Self-defense is, understandably, one of the murkiest topics in criminal law. This is because judges and the legislature are stuck trying to compromise between complex, competing interests. On the one hand, having a right to defend oneself from a mugging or other attack when doing so is necessary makes a lot of sense. On the other, self-defense laws encourage people to take things into their own hands rather than using the police, who are trained to handle such circumstances. This can lead to violence getting out of hand unnecessarily. Self-defense laws are designed to strike a balance between these goals.
Most states have a general rule that covers self-defense when defending people, and another when defending property. When defending themselves, people are allowed to use force to the extent necessary to defend either themselves or another person from a similar amount of force. The law with regard to defending people also makes a special rule for the use of deadly force. The law only allows the use of force in instances where the person reasonably believes it is necessary to prevent the death or great bodily harm of him or herself or someone else or in the resistance of a forcible felony, such as kidnapping.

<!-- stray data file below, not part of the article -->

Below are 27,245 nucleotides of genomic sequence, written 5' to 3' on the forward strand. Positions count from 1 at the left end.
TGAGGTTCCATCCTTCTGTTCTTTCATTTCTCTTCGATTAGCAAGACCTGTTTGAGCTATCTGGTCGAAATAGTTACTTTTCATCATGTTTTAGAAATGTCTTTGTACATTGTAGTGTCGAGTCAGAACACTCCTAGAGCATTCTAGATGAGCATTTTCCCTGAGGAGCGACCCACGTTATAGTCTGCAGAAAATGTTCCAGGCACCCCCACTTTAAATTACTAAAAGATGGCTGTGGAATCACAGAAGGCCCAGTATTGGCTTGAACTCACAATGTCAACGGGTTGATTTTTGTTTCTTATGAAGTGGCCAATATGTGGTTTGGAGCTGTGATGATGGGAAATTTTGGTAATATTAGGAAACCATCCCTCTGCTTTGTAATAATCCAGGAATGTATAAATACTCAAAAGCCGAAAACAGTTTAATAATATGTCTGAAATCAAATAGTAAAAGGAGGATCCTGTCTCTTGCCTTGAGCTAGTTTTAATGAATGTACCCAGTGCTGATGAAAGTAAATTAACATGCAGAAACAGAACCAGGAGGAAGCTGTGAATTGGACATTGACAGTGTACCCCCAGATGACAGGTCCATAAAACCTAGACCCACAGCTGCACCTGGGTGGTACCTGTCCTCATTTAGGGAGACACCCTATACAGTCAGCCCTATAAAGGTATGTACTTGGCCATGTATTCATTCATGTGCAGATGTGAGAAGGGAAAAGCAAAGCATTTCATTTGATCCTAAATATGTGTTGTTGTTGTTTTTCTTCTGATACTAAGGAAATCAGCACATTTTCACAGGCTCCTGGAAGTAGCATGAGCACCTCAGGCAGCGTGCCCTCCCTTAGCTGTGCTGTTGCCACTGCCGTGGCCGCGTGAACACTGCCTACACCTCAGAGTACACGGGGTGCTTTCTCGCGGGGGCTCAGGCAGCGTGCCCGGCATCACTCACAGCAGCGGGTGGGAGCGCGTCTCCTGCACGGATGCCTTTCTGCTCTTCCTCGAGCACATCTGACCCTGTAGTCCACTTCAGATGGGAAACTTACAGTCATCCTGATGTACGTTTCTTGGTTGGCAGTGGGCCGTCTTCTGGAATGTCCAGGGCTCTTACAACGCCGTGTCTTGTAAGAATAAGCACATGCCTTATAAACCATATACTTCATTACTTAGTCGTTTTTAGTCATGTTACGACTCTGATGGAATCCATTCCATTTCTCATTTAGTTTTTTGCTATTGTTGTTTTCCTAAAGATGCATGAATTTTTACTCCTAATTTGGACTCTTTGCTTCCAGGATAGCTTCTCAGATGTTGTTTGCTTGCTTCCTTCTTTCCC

This formulation of the law complicates one of the most controversial elements of self-defense laws, whether the defender has a duty to retreat before using deadly force. In some states, people are not allowed to use deadly force if they know that they can escape with complete safety. In other states, that duty does not exist. However, there have been cases of juries finding that it was not reasonable to believe that the use of deadly force was necessary if the person could have retreated.
The rule for the defense of property is similar to the above. People are allowed to use force that they reasonably believe is necessary to prevent interference with their property. The deadly force exception here is considerably more narrow. The person may only use deadly force to defend property if he or she is resisting a forcible felony. There is one exception to the deadly force rule, which applies to people defending their homes. This exception is known as the Castle Doctrine.
The Castle Doctrine is an expanded right to the defense of property and self when a person is in his or her own home. The law does not expect people to surrender their homes to criminals, so it expands the allowable use of force there. People are allowed to use deadly force in their own homes if someone is violently trying to enter and the person trying to enter intends to assault someone in the home, or if the person in the home reasonably believes that it is necessary to prevent a crime.
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